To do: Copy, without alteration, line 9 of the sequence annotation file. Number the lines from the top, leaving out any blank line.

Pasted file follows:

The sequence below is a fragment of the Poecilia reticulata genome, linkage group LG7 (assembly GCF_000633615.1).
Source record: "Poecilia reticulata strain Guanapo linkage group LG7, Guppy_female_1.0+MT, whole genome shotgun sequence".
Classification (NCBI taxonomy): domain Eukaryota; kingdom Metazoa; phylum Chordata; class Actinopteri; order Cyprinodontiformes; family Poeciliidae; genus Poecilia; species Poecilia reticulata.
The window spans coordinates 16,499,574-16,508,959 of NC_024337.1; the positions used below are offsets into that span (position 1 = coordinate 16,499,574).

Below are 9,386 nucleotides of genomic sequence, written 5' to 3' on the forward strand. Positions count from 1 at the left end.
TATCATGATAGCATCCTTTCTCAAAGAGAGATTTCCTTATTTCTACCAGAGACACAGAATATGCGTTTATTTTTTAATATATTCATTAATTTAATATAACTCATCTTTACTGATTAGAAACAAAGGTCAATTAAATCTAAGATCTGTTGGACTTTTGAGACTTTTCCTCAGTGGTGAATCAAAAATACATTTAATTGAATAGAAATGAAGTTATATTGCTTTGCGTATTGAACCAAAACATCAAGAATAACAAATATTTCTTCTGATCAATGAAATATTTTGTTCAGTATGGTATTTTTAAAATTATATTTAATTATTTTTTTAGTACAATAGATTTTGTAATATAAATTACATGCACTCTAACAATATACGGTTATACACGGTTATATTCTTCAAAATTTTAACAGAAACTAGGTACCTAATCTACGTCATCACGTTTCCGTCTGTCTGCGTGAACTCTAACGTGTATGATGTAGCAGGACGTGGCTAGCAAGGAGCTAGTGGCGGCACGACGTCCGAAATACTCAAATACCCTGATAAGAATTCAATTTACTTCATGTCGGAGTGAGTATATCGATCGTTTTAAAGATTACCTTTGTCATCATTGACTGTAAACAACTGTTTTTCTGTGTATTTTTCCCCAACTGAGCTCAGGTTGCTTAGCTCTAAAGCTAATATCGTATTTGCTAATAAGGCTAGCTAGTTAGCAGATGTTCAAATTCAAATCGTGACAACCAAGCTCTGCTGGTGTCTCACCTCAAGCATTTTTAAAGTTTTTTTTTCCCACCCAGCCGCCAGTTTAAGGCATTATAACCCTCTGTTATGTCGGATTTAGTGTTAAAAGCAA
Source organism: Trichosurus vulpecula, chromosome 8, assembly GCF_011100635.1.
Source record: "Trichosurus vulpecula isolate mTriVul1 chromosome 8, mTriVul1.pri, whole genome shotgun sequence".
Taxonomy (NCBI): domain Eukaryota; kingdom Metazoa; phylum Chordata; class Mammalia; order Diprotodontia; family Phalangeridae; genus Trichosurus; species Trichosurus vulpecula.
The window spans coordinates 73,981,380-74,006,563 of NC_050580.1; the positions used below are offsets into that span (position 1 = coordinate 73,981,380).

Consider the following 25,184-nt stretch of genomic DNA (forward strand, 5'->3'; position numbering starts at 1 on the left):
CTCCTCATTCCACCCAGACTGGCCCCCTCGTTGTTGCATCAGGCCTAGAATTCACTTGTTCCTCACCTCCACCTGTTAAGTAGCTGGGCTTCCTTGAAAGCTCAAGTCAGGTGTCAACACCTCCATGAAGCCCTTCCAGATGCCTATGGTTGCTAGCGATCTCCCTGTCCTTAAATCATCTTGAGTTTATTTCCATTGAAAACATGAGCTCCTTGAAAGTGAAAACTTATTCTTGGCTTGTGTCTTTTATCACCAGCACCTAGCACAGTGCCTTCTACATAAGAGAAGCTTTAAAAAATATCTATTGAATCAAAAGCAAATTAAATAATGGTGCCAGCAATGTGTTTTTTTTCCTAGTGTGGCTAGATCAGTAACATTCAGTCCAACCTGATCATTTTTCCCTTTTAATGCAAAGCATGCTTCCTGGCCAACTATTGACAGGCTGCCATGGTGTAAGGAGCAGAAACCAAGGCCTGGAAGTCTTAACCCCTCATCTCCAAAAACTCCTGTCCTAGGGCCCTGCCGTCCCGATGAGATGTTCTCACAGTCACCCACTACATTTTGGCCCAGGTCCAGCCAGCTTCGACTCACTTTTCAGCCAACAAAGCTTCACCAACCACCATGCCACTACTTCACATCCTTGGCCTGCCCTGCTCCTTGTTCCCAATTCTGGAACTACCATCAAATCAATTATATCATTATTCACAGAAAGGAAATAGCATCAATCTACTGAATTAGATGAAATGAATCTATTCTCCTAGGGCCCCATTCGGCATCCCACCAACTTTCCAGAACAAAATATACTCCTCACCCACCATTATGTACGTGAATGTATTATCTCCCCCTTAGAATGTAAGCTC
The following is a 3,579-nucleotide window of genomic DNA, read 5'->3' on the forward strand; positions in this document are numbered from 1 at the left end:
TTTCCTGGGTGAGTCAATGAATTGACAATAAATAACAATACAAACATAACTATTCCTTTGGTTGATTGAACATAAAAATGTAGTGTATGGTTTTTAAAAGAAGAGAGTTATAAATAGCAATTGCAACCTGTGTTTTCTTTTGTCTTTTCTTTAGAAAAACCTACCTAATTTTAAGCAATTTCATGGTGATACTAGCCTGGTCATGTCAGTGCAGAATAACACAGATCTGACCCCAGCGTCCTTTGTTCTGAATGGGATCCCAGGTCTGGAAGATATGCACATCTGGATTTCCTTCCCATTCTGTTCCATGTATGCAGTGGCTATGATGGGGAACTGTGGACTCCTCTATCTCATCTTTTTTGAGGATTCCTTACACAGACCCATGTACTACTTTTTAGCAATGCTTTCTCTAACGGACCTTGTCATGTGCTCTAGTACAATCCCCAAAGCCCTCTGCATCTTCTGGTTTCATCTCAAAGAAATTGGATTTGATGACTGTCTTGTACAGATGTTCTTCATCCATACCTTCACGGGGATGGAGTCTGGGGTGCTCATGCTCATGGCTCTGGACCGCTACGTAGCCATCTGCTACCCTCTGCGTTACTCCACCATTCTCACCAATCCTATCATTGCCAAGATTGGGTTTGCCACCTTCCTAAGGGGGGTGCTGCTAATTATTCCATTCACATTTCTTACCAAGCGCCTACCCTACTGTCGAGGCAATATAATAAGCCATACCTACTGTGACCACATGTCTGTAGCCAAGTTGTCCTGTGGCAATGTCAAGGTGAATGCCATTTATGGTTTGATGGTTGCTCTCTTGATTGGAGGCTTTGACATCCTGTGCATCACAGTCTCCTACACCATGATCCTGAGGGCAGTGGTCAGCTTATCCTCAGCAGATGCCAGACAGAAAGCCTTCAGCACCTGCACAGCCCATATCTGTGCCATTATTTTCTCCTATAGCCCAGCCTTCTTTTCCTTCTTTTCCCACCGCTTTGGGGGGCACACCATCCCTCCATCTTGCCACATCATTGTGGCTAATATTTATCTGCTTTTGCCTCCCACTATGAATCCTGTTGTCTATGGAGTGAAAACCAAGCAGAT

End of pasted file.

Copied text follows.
Taxonomy (NCBI): domain Eukaryota; kingdom Metazoa; phylum Chordata; class Mammalia; order Diprotodontia; family Phalangeridae; genus Trichosurus; species Trichosurus vulpecula.